Why are we all afraid of public speaking? I call that fear the “penalty of leadership” and it’s one probable factor that accounts for the scarcity of great leaders in the world. It takes courage to grasp the nettle, step out in front of any group and point the way forward.
I think this irrational fear, anxiety, dread - whatever you want to call it - began far back in our evolutionary history. When we first climbed out of the trees onto the savannas of Africa, what were we? Fresh meat, essentially - and that fear was not so irrational then. Compared to the rest of the animal kingdom we lacked the teeth, claws, strength, speed and thick hide necessary to survive in that world of saber-toothed tigers. It’s a wonder we lasted ten minutes.
In those prehistoric times we had only three things going for us. We had: 1) an opposable thumb; 2) the beginnings of a cerebral cortex (so we could learn from any mistakes we survived); and 3) an instinctive ability to communicate with each other. Number 3 is what saved us. It helped us band together in groups, teams – to protect each other’s hairy butt.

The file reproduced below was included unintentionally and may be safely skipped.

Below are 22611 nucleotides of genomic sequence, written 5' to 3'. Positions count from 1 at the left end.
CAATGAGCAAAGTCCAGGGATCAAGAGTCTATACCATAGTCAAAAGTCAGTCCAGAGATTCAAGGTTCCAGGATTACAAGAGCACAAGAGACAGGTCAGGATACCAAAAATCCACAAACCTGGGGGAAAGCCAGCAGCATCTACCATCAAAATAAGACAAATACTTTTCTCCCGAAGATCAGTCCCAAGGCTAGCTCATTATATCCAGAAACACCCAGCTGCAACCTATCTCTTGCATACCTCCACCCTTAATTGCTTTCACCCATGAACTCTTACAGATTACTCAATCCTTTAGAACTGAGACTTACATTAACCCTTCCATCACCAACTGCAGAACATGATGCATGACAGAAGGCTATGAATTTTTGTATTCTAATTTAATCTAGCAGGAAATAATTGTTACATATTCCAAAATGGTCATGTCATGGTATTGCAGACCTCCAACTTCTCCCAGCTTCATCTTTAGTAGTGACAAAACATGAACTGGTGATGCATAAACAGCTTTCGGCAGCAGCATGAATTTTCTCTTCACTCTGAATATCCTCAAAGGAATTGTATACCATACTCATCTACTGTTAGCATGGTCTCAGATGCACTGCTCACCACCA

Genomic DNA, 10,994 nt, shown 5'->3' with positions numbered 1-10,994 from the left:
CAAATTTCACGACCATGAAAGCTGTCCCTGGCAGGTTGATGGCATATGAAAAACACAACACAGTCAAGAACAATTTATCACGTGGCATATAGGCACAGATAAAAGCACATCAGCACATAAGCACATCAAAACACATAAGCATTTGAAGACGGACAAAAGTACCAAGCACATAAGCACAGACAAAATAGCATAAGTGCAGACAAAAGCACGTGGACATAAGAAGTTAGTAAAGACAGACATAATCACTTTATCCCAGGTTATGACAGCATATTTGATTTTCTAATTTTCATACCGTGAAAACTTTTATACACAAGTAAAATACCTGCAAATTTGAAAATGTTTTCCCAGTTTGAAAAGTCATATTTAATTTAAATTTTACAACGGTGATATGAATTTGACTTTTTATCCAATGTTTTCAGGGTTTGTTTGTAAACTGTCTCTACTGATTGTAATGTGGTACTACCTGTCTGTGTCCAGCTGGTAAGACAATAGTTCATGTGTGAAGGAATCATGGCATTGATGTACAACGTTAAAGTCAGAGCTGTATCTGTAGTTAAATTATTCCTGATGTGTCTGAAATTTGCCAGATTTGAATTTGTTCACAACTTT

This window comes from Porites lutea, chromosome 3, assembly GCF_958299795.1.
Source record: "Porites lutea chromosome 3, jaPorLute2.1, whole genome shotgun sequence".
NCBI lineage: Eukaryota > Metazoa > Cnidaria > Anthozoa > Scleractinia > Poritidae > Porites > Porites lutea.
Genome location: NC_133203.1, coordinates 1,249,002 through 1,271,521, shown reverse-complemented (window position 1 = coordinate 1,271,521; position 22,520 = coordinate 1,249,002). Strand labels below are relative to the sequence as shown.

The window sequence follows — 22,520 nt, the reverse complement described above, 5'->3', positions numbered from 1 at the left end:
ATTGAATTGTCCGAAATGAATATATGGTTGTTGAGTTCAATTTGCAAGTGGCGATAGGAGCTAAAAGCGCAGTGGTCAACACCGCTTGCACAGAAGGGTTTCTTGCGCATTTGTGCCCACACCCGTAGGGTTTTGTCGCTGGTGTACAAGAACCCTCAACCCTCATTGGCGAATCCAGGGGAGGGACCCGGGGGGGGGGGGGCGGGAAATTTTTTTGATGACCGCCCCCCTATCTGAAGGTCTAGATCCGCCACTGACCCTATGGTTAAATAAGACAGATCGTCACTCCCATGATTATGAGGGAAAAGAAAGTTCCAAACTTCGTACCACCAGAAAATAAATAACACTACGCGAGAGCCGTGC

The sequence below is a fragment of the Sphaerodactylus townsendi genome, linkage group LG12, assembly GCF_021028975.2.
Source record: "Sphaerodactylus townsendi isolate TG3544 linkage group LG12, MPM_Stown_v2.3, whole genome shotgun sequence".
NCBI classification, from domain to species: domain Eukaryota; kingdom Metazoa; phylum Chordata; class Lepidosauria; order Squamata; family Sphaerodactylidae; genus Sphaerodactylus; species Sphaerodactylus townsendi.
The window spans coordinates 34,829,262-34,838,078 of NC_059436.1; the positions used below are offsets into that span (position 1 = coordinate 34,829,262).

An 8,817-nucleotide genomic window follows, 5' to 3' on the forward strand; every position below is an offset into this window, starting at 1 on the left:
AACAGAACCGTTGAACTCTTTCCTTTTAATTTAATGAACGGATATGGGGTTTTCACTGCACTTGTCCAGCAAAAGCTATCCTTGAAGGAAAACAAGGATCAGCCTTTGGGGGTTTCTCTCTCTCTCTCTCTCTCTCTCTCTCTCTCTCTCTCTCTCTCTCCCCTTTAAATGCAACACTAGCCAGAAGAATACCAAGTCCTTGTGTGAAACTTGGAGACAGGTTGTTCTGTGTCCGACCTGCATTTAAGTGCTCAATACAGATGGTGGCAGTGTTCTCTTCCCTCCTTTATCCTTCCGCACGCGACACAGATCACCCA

The law of the jungle states that there is safety in numbers – it’s still at work in the great herds of Africa today. The fatal corollary to that law means: “the individual who becomes separated from the group is vulnerable to attack by predators.” Our ancestors lived by that law for millions of years, and I think it became embedded in our deepest brains, even into the strands of our DNA. So, whenever someone separates themselves from a group to take the lead, to stand solitary and apart, they are reliving that ancient and dangerous situation. Standing alone in front of an audience we all feel vulnerable.
That’s why it takes courage to lead, and skill as well, to overcome the defensive, compulsive behaviors common among public speakers. We feel compelled to sweep the eyes from side to side, scanning the room as if looking for a hidden predator. We feel like running, so it becomes difficult to keep the feet quiet, to anchor the stance and hold one’s ground. We want to hide, so the hands come up in front of the belly to guard the vital organs within. Our metabolism speeds up with a racing heart rate; our breath becomes short and shallow, the voice pinched and faint.
None of these feelings or compulsive behaviors are useful to us as leaders. We must overcome them somehow if we are to persuade the crowd that we are confident, sure of our selves, and capable of leading them properly.
So leadership requires skill as well as courage. The courage each of us must find on our own – though the experience of many trials, many speeches will definitely reduce the level of dread. The various skills of leadership we will address in future posts here on The Passionate Speaker.